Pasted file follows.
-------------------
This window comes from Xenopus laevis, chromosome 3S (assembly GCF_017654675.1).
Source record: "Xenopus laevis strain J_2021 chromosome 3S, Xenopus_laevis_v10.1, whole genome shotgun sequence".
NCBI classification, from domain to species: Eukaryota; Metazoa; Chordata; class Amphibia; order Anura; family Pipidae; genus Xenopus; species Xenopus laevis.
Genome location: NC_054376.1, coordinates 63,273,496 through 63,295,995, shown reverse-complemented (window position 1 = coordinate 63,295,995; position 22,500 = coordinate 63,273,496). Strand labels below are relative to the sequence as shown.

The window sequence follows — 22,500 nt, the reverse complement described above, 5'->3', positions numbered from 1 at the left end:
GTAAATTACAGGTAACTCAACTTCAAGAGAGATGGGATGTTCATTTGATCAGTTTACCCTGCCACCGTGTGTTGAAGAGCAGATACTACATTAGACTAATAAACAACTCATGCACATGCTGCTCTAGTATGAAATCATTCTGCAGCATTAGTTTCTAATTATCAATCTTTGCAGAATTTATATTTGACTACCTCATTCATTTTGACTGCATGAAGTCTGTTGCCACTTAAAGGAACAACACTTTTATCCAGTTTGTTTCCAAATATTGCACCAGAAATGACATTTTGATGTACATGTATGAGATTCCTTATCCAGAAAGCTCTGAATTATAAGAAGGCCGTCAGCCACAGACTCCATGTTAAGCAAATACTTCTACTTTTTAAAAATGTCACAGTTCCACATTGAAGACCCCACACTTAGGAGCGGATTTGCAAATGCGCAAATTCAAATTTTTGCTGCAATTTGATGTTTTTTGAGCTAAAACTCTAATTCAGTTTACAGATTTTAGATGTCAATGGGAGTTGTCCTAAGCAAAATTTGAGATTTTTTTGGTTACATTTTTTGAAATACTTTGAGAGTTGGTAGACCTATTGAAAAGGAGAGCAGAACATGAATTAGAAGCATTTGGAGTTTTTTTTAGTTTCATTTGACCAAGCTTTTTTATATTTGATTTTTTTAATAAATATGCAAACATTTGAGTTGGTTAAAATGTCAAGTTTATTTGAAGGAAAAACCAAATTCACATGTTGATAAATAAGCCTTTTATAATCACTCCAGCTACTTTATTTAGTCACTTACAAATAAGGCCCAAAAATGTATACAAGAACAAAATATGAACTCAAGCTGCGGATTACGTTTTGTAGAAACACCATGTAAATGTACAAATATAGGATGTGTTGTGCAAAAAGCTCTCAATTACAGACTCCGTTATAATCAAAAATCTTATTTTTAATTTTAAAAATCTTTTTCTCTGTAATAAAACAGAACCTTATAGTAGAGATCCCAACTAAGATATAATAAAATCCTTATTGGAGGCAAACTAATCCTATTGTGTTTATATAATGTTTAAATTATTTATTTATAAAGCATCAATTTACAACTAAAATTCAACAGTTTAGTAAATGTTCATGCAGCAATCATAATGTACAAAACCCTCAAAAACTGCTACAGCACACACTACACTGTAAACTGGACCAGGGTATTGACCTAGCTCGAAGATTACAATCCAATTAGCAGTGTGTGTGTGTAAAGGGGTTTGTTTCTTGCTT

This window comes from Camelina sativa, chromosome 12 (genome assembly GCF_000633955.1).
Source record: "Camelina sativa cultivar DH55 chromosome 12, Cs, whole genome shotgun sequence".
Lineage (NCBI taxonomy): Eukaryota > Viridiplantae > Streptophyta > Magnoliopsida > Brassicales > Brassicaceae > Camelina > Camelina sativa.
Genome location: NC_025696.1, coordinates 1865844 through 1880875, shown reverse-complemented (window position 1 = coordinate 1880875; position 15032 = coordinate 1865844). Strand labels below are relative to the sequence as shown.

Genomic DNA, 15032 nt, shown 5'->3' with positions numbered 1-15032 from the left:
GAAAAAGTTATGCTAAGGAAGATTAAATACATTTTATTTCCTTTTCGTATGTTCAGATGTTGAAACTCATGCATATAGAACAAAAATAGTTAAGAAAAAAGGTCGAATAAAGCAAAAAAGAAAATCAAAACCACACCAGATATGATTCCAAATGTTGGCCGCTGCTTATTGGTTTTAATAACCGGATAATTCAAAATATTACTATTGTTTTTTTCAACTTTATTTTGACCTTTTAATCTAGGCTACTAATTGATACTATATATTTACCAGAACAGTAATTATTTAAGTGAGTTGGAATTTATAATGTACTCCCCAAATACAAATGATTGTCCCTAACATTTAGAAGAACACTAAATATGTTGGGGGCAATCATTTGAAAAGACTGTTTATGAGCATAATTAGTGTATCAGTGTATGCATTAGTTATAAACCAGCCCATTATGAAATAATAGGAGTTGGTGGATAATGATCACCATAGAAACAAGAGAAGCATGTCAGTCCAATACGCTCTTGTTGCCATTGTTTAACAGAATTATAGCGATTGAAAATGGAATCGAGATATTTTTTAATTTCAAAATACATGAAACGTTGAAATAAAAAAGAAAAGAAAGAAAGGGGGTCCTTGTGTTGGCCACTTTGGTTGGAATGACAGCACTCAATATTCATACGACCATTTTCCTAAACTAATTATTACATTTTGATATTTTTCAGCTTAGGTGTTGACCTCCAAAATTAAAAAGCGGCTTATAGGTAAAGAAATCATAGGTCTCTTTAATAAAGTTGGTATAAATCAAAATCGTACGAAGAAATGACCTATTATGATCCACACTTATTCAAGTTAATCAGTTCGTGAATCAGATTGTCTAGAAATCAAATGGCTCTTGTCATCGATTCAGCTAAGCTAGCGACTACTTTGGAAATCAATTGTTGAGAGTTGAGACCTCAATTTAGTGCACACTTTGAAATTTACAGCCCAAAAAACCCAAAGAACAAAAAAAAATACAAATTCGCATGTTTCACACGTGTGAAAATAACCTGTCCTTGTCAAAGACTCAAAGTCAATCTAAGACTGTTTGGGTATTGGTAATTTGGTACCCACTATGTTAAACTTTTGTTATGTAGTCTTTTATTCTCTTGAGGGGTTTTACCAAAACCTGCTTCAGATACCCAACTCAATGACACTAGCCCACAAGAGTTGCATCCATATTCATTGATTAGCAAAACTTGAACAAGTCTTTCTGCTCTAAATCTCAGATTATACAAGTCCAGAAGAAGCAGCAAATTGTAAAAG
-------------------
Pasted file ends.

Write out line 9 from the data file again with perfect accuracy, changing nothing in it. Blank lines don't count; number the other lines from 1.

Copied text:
Lineage (NCBI taxonomy): Eukaryota > Viridiplantae > Streptophyta > Magnoliopsida > Brassicales > Brassicaceae > Camelina > Camelina sativa.